Simple Sulfur (単純硫黄泉)
As one of the most common types of natural springs in Japan, sulfur springs can actually be organized into a large number of categories based on their precise mineral and chemical composition. Simple sulfur is one of the two broadest categories of sulfur spring, and refers to those which completely lack hydrogen sulfide, the key ingredient behind a sulfur springs’ characteristic odor. This makes simple sulfur springs a good choice for people who seek some of the wide benefits of sulfur springs but don’t enjoy their strong smell.
Chloride springs are characterized by high sodium levels. The water will often have a milky quality to it, and the way it coats your skin tends to have a moisturizing effect while also sealing in warmth. These types of springs will warm you up even more than the average onsen will, which makes them a strong choice during winter.
Hydrogen Carbonate (炭酸水素塩泉)
Hydrogen Carbonate springs are frequently referred to as “Bijo-no-Yu”, or “Beauty Springs,” because the waters in them are typically said to promote smooth, beautiful skin. This is particularly true for springs with a high alkaline content because of their ability to exfoliate and remove dead skin cells.
Carbonated springs look a lot like simple ones at first glance. Upon entering one, however, you’ll usually find your skin quickly becoming coated in many fine bubbles! The novelty of this aside, carbonated springs are considered to be highly beneficial for body circulation, leading to improved blood flow and general detoxification, among other effects.
Entering An Onsen
For the most part, onsen are very simple to use: you just enter, wash yourself, and relax! But there are a few things you should keep in mind when using onsen in Japan, which we’ve listed below:
1. No tattoos
Unfortunately, many onsen in Japan do not allow tattoos. This is because of the general perception of tattoos being worn by gangsters and troublemakers. Some onsen sell temporary patches you can use to cover up tattoos, but otherwise if you have ink, you may need to look elsewhere!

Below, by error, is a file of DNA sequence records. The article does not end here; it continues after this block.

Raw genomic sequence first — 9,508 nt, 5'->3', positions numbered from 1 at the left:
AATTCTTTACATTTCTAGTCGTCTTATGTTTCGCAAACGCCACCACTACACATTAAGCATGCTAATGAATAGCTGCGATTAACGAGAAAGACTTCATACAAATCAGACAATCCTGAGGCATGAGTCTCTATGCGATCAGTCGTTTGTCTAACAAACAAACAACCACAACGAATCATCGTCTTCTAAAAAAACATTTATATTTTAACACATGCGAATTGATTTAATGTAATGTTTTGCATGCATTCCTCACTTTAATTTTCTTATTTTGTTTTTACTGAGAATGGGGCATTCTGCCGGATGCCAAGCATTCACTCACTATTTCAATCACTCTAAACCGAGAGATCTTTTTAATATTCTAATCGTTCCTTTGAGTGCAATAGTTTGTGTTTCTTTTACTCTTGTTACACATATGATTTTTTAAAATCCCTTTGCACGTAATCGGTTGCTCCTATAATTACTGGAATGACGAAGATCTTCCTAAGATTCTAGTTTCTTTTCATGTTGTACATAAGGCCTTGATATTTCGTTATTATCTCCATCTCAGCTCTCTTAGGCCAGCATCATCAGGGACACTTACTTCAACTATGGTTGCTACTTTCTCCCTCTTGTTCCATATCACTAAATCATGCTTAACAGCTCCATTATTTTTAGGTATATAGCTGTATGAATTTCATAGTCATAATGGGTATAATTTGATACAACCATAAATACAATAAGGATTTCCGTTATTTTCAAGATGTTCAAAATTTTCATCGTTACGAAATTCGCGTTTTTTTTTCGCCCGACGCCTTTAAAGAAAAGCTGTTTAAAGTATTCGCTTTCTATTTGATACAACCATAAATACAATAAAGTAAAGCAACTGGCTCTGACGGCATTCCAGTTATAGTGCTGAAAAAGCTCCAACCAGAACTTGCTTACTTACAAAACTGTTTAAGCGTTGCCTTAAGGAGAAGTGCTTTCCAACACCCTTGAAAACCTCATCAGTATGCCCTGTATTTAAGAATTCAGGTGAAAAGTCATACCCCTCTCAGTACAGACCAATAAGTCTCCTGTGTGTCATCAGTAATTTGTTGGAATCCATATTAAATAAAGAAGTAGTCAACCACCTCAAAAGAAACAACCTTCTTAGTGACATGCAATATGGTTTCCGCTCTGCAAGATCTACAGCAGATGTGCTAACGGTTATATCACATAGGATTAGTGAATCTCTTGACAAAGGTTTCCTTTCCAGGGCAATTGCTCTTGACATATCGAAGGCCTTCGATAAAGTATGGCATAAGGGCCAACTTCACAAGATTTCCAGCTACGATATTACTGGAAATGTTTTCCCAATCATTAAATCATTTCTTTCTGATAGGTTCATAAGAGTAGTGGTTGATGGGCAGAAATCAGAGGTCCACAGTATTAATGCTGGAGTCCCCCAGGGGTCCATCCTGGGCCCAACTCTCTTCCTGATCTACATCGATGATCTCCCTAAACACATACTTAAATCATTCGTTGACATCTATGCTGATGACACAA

2. Everyone is naked!
Unlike in some western bathhouses, people don’t usually wear swimsuits or towels in onsen. The vast majority of onsen in Japan are gender-segregated, so you won’t have to worry about being seen by the opposite sex, but this is certainly something that can take some getting used to if you’ve never bathed around others before. Just remember that people are there to relax and unwind, not stare at each other, and you’ll be well on your way to enjoying onsen.
3. Always wash yourself before entering the bath proper
Like any bathhouse, part of the purpose of an onsen is to clean yourself. Every onsen you go to will have stalls lined with stools and shower hoses that you can use to give yourself a proper wash before getting into the bath. These stalls will typically have body soap and shampoo provided at the bare minimum, but it’s not unusual for people to bring their own bathing supplies. Whether you bring your own supplies or use those provided by the onsen however, remember that the only thing that should be entering the bath is your body! Don’t let your bath towel, for example get into the bath with you; keep it next to you on the rim, or perhaps on your head. It’s also not a bad idea to rinse yourself off again at the shower before heading back into the changing room, once you’re done in the bath.